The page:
Rally Enterprise (Rally Software)
(from left to right) Don Hazell, Zach Nies, and Steve Willcox
Reviewed by Jon Kurz
Rally Enterprise has claimed the top award for Project Management for a third straight year. With a solid lineup of features and a team dedicated to Agile development, Rally Enterprise is not simply a tool to manage projects; rather it is a true enterprise tool geared toward the lifecycle of large and small projects across multiple teams. One of the key strengths of Rally Enterprise is that it is not targeted toward any single group. It becomes a tool that can be used by developers, project managers, testers, and stakeholders alike. The dashboard is the center of activity. The layout is clear and well organized, providing information that is both qualitatively and quantitatively relevant, without unnecessary clutter. One of the key features is the available integration connectors. For developers, stories and tasks can be updated through their own IDE, such as Eclipse and VisualStudio. For project managers who use MS Project, there is also a connector to allow a familiar view of project metrics. There are many more connectors available for test automation and source control among others. The graphs and charts are well-designed and provide quick visuals into the overall status of projects. With an interface and set of features that adapts to the needs of Agile environments, teams can adopt Rally Enterprise as the tool to help them achieve their goals.
Reviewed by Rick Wayne
In biology, organisms that failed to balance adaptation and adaptability are known as "fossils". The same is true with development tools, especially in the agile world: Overspecialization means rapid obsolescence, but overly general software doesn't necessarily give you the edge. Enter ResultSpace, a set of wiki tools born to streamline your ALM efforts. Project "stuff"--stories, defects, tasks, what have you--get captured in the wikis, with slick tools for cross-linking and adding supporting materials. Project charts and metrics (e.g., burndown charts) are built in, along with tools for iteration planning, managing your issues and accessing the version control system. It's wiki technology nicely adapted to development, but it's still endlessly adaptable.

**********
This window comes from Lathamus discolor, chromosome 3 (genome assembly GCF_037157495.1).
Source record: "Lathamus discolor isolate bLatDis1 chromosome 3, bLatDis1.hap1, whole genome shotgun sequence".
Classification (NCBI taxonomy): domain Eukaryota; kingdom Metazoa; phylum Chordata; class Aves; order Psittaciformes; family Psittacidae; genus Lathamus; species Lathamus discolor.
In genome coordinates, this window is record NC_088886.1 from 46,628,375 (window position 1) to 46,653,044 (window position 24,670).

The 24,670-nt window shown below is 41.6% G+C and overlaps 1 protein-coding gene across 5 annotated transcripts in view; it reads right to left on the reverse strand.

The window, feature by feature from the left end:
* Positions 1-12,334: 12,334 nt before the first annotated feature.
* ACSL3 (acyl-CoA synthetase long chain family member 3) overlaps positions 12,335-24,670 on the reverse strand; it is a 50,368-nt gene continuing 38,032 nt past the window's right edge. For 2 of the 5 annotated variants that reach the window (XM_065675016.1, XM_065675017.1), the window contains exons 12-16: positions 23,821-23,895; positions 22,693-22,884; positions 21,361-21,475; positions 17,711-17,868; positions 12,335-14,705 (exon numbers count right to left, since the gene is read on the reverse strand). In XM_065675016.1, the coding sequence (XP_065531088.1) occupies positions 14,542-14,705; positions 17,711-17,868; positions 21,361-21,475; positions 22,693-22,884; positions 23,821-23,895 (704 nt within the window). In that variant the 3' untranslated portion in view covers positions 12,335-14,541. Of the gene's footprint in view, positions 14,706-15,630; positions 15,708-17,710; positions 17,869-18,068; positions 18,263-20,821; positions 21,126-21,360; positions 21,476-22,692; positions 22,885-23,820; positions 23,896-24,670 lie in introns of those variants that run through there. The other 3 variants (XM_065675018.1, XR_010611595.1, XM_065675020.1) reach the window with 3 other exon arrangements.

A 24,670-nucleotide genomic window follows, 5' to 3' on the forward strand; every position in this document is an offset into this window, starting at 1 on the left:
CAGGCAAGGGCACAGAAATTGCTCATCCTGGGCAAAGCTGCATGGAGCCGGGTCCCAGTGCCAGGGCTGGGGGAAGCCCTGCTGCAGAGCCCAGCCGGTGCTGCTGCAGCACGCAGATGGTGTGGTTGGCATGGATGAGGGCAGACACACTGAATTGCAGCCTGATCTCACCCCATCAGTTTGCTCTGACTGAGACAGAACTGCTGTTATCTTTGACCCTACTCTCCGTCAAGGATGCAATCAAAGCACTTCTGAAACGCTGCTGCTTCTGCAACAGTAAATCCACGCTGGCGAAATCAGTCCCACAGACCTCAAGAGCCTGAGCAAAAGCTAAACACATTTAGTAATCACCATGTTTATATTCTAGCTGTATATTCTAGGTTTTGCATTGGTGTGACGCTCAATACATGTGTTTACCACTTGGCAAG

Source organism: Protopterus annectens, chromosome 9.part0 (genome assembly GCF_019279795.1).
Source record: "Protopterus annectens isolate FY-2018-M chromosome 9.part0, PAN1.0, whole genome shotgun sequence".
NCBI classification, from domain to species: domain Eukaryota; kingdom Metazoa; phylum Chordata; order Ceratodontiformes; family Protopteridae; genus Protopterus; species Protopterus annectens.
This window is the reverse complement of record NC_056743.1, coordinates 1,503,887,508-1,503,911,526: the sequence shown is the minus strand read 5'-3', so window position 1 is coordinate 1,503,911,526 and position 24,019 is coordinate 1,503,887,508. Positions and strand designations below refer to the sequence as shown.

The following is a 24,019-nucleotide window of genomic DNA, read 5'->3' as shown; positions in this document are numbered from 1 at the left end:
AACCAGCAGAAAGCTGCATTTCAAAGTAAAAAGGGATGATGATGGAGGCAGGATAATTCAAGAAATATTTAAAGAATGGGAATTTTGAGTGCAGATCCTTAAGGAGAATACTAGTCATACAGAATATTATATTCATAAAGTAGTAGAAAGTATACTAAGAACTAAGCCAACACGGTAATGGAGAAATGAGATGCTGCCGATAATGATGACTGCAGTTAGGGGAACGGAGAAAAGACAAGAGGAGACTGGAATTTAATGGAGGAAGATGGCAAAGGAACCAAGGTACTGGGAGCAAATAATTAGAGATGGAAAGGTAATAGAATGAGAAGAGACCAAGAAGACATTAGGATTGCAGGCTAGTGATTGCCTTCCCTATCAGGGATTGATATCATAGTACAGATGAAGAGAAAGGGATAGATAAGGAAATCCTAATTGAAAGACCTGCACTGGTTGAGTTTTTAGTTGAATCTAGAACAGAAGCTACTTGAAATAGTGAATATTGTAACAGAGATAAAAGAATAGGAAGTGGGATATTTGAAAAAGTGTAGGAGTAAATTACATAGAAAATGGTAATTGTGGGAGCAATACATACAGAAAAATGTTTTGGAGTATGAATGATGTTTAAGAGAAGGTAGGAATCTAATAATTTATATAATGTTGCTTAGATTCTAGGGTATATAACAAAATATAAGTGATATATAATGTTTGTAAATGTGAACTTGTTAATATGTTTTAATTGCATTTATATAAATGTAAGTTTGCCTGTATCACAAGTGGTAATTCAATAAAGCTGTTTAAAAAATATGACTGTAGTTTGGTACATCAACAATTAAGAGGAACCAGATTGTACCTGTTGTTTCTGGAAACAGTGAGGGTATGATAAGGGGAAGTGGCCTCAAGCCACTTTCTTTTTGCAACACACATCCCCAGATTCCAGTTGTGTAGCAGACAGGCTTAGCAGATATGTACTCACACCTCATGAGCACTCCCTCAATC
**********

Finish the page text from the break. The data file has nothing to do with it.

TargetProcess On-Demand (TargetProcess)
Reviewed by Peter Westerman
Project Management tools are now an integral part of virtually every development project. TargetProcess distinguishes itself in a number of areas and is worth a look if: you are using Agile, or any development methodology that has you doing frequent builds, iterations and releases; want to discipline your business stakeholders to properly submit requirements into the engineering process; or need integrated test case management and integration with popular version control tools. TP is a hosted web application, making it worthy of consideration for distributed teams. TP is not the most full-featured or elegantly designed product in this category, but it stands out by providing a serviceable set of tools that you can easily customize to suit your team's needs. Perhaps best of all, once configured you and your team spend a minimal amount of time managing the tool itself and can focus on using it to complete your project. A user interface overhaul would be nice, but as it is TP gets the job done at reasonable cost.
Reviewed by Mike Riley
Plenty of solutions exist that address the interdependent complexities associated with continuous integration, but few have the insight and build management features that TeamCity supplies Java and .NET developers. In addition to delivering the expected access management security considerations and monitoring of builds, TeamCity can deliver code coverage statistics and build status (even while builds are running) via useful, information-rich charts, email notifications and even RSS feeds. It supports the JUnit, NAnt, Nunit and TestNG testing frameworks, can connect to a number of version control systems and integrate with Eclipse, Microsoft Visual Studio and JetBrains' own IntelliJ IDEA.